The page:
Plea to protect park
RESIDENTS FIGHT FORESHORE BUILDING PLAN
A GROUP of about 450 residents made a last-ditch plea to City of South Perth councillors to vote against a proposal for a cultural centre at Sir James Mitchell Park.
The crowd packed into the South Perth Community Hall last Thursday for a special electors’ meeting, which was requested by the City of South Perth Residents Association about the proposed Westralian Centre.
It is proposed the centre would occupy 2200sq m on the South Perth foreshore about 300m west of the Coode Street Jetty. It would include an outdoor area, recreation and interpretation space, and buildings for social and civic events. The loss of parkland and the estimated building cost of $7 million, which the City plans to get from state, federal and private sources, have been among concerns raised by some residents.
After statements from the public, most of whom spoke against the development, a motion to oppose the development and call on councillors to vote against it was passed.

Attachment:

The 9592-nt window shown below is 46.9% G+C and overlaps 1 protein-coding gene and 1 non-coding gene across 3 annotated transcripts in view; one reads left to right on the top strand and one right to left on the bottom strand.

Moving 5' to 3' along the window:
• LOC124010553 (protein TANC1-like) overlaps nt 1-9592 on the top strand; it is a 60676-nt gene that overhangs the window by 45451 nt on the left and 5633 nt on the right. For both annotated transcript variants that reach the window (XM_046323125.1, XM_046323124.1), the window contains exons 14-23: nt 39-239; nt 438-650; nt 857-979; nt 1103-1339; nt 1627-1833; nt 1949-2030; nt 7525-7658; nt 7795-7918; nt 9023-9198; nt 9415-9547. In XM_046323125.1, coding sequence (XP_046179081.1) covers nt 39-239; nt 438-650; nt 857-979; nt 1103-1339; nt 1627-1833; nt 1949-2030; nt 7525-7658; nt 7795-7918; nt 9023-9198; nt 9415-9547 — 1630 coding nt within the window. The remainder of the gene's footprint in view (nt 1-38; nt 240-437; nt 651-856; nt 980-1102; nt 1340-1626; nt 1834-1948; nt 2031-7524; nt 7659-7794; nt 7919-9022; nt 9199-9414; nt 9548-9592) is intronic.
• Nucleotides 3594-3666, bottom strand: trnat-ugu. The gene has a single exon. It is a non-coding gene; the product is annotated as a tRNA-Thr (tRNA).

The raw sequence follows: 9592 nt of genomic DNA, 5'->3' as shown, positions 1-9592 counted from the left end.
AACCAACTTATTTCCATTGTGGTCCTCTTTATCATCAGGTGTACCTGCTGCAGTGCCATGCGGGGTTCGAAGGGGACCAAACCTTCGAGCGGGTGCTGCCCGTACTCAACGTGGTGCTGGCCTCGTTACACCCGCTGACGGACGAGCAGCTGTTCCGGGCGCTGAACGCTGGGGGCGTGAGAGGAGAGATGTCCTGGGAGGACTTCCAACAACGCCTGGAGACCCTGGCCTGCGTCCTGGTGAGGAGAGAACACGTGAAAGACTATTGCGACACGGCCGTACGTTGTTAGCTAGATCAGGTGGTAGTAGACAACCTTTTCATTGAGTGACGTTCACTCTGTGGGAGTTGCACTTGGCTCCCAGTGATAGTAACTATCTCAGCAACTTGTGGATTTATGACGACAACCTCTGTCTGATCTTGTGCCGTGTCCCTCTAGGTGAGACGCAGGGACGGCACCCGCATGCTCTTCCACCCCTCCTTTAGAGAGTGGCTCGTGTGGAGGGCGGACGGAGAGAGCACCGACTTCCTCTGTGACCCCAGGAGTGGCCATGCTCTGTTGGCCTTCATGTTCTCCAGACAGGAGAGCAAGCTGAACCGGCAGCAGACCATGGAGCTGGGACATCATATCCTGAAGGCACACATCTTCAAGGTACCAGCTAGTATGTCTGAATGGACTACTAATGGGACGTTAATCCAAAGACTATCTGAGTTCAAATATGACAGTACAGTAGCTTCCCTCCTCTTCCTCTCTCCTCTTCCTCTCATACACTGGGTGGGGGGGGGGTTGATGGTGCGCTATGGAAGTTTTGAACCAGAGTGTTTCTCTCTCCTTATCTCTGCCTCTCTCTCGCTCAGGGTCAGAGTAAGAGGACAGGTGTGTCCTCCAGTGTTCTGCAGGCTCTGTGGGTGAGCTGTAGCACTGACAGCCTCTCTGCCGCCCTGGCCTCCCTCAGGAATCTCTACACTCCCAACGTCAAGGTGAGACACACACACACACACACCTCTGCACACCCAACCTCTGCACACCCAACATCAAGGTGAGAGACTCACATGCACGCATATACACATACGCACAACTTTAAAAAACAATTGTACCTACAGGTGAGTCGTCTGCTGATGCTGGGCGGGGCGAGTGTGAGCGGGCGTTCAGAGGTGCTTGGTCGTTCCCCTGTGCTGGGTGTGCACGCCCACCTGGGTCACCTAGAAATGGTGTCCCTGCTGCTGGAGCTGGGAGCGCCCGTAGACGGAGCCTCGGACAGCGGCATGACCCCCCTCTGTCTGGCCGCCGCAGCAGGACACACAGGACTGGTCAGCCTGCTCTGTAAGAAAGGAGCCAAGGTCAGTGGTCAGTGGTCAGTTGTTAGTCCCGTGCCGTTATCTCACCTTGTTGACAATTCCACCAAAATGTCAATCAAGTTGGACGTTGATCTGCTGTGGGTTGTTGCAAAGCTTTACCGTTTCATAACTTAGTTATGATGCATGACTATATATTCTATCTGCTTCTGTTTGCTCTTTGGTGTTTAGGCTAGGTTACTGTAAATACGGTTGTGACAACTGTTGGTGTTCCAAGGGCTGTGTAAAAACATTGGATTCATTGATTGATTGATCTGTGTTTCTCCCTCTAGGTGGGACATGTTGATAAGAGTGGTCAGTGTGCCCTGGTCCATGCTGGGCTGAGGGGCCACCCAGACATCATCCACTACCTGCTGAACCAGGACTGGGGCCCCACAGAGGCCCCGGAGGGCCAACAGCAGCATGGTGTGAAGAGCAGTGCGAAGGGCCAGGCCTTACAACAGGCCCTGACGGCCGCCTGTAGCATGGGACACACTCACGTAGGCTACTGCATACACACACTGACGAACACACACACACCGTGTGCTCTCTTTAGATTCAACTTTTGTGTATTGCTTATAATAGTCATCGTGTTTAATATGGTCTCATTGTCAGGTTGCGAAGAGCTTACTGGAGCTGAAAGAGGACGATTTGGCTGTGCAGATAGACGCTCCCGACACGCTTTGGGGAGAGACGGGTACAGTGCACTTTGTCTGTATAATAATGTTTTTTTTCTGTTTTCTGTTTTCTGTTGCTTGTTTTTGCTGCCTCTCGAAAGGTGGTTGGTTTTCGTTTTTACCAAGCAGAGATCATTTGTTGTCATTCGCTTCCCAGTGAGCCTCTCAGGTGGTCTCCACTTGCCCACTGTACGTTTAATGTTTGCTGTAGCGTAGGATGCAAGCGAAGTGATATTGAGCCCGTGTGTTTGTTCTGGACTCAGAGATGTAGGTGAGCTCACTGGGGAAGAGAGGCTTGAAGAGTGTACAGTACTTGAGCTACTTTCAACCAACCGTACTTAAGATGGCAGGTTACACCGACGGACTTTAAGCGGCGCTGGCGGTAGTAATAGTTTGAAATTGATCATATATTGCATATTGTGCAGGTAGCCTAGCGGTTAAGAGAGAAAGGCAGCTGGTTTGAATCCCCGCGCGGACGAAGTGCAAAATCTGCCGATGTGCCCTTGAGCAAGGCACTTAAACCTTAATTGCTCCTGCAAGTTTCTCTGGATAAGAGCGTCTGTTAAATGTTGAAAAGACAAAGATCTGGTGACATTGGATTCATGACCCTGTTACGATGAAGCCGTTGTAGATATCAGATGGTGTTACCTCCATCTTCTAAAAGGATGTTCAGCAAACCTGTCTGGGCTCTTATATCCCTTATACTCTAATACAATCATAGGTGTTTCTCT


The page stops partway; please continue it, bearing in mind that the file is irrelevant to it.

City of South Perth Residents Association chairwoman Cecilia Brooke said the outcome of the meeting was excellent and she was pleased with the number of people who attended.
“To have 450 people voting on the motion with only about three people voting against it was resounding,” she said.
“We will continue to campaign about the issue and we encourage people to attend the agenda briefing session and the ordinary council meeting this month.”
The motion will be considered at the agenda briefing session on June 20 and the ordinary council meeting on June 27.
The council will consider a progress report at its June meeting on the business plan, community and stakeholder consultation, site and management investigations, and potential external capital funding sources for the purposes of an initial review before proceeding with the project.
City of South Perth chief executive Geoff Glass said at the meeting the foreshore had always changed and the South Perth Foreshore Strategy and Management Plan gave guidance to that.
Three other motions were also passed at the meeting relating to planning and consultation, including a motion of no confidence in the City’s ability to accurately answer questions from ratepayers.